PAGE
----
Flying over Baffin Island on the way home.

And finally, since I didn’t put them into the poster itself, below are the full bibliographic references. Although we didn’t mention it in the poster, the shell apex theory for inferring the larval habits of snails was first articulated by G. Thorson in 1950, which is referenced in full here.

Literature Cited

(c) Brian Engh and the Western Science Center

Quick hit here: all this week there are mastodon-themed events going on at the Western Science Center in Hemet, including talks from paleontologists and an opening reception this Friday evening, August 4, before the exhibit formally opens to the public on Saturday. There’s a good overview of events at the WSC website here, and a nice post about the science and scientists behind the mastodon-fest at the PLOS Paleo Community blog here.

(c) Brian Engh and the Western Science Center

I’m slapping Brian Engh’s art all over this post because one of the coolest things going this week will be the unveiling of Brian’s life-size painting of two fighting mastodons, which will cover one wall of the main paleo exhibit area at WSC (see also: Brian’s blog, Patreon page, and paleoart YouTube channel). Modern elephants use their tusks to do battle, and we have compelling evidence that fossil proboscideans did so as well, like the famous fighting mammoths of Crawford, Nebraska. One of the WSC mastodons, nicknamed Max, has several partially healed pathologies on his jaw that might be wounds from combat.

(c) Brian Engh and the Western Science Center

There are loads of other mastodons at the Western Science Center, and there’s going to be a lot of mastodon science going on this week, so head on out if you are in the area and interested in big dead things. I’ll be there myself, at least on Friday evening, not as a professional paleontologist but as a fan of proboscideans, Ice Age megafauna, Inland Empire science, and awesome paleo-art. I hope to see you there.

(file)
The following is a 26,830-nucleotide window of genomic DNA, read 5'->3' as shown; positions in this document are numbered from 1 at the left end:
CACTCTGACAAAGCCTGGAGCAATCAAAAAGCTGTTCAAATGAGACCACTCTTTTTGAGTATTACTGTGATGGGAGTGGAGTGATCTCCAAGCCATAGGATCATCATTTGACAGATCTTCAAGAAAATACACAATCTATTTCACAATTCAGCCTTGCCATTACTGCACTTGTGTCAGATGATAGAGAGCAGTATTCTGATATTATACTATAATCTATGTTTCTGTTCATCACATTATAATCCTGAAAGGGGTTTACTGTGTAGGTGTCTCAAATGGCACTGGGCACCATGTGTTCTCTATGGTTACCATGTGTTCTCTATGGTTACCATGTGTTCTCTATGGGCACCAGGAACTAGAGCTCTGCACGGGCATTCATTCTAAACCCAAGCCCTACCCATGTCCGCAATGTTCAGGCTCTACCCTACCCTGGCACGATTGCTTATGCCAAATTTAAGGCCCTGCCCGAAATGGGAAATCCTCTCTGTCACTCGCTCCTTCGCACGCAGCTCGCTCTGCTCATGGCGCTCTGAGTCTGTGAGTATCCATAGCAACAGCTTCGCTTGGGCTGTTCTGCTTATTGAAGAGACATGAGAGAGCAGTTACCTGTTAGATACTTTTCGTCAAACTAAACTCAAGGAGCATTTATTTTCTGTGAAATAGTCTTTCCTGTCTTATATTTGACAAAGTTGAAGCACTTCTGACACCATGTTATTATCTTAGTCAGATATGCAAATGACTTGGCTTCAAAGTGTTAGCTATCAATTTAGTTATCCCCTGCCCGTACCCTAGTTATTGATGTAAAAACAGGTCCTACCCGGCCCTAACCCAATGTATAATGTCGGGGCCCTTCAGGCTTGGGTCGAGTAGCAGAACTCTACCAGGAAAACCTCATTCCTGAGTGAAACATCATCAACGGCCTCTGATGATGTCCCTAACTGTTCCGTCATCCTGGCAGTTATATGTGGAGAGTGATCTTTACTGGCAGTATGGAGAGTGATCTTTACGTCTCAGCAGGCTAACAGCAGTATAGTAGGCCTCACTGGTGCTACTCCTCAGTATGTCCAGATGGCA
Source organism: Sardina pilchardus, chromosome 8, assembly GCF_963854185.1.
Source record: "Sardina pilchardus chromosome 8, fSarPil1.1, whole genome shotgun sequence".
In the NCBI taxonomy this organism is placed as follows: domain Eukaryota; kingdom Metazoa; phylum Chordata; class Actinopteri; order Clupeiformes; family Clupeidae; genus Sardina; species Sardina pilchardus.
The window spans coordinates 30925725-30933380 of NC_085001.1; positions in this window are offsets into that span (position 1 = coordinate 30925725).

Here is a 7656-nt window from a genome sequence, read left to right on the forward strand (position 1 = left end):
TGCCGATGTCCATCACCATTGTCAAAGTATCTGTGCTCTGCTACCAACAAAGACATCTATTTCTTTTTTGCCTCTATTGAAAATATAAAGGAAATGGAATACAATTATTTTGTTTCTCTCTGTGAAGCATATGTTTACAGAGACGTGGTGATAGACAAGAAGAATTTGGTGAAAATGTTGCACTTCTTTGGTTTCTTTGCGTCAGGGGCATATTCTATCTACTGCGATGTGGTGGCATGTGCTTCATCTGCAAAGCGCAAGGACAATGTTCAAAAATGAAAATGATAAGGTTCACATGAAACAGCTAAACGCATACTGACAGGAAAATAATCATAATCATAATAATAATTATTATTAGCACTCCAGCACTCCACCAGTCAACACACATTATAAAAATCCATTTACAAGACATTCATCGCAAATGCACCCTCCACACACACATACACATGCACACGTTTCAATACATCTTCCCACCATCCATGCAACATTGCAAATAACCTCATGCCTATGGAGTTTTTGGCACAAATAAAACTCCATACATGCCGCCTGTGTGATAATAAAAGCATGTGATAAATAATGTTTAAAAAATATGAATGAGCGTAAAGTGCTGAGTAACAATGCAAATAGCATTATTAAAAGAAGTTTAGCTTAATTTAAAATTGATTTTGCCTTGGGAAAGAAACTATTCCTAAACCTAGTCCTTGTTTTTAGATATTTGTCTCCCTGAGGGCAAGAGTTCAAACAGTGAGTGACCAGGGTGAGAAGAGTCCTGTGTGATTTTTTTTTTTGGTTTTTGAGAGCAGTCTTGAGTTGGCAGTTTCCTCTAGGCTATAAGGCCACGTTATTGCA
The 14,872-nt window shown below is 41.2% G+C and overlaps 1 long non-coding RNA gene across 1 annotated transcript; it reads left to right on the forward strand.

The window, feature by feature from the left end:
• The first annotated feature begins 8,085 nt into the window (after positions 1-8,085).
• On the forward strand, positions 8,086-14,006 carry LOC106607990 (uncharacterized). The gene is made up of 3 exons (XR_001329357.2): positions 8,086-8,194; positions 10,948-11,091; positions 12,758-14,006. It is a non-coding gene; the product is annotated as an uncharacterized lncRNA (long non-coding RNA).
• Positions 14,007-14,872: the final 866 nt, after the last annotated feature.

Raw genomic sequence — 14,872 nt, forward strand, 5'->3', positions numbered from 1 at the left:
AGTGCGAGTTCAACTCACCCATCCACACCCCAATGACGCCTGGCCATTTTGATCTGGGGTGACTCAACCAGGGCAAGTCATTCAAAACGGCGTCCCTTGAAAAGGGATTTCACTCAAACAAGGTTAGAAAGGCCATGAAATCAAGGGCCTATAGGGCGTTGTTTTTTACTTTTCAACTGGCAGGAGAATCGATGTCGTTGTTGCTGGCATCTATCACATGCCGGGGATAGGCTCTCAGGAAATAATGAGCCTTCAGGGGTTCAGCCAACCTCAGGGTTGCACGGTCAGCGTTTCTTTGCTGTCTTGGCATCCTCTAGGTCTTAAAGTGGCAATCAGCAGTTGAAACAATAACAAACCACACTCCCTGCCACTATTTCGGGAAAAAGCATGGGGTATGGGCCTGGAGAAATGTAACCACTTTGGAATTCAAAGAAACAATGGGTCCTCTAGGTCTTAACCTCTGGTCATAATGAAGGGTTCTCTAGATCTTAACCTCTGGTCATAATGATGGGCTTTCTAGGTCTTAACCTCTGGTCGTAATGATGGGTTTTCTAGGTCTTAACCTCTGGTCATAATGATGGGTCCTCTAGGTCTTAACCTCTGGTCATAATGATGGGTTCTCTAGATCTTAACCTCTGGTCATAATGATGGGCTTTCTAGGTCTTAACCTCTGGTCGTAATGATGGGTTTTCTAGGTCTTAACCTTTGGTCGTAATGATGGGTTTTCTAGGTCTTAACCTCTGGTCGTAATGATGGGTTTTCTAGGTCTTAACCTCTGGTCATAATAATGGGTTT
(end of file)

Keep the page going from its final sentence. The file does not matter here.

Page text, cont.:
(c) Brian Engh and the Western Science Center

Publishers provide certain services (peer-review management, typesetting, brand badges, sometimes proof-reading or copy-editing, archiving, indexing) to the scholarly community.

Those services are of greater and lesser value, provided at higher and lower levels of quality, and cost greater and lesser amounts. Of course, we in the scholarly community want high-value, high-quality low-cost services. This is true whether the publisher in question is a multinational corporation with a multi-billion-dollar turnover, or a tiny boutique press run on a non-profit basis for the sheer love of the process.

Since the scholarly community (researchers, authors, peer-reviewers, academic editors, etc.) is spending money in exchange for publication services, and since publishers are providing publication services in exchange for money, it is clear that the goals of these two groups cannot be aligned. Any money that the scholarly community can save on publication costs is income lost to publishers; and any additional money that publishers can charge for their services is money lost to the scholarly community. I hope that so far, this is uncontroversial.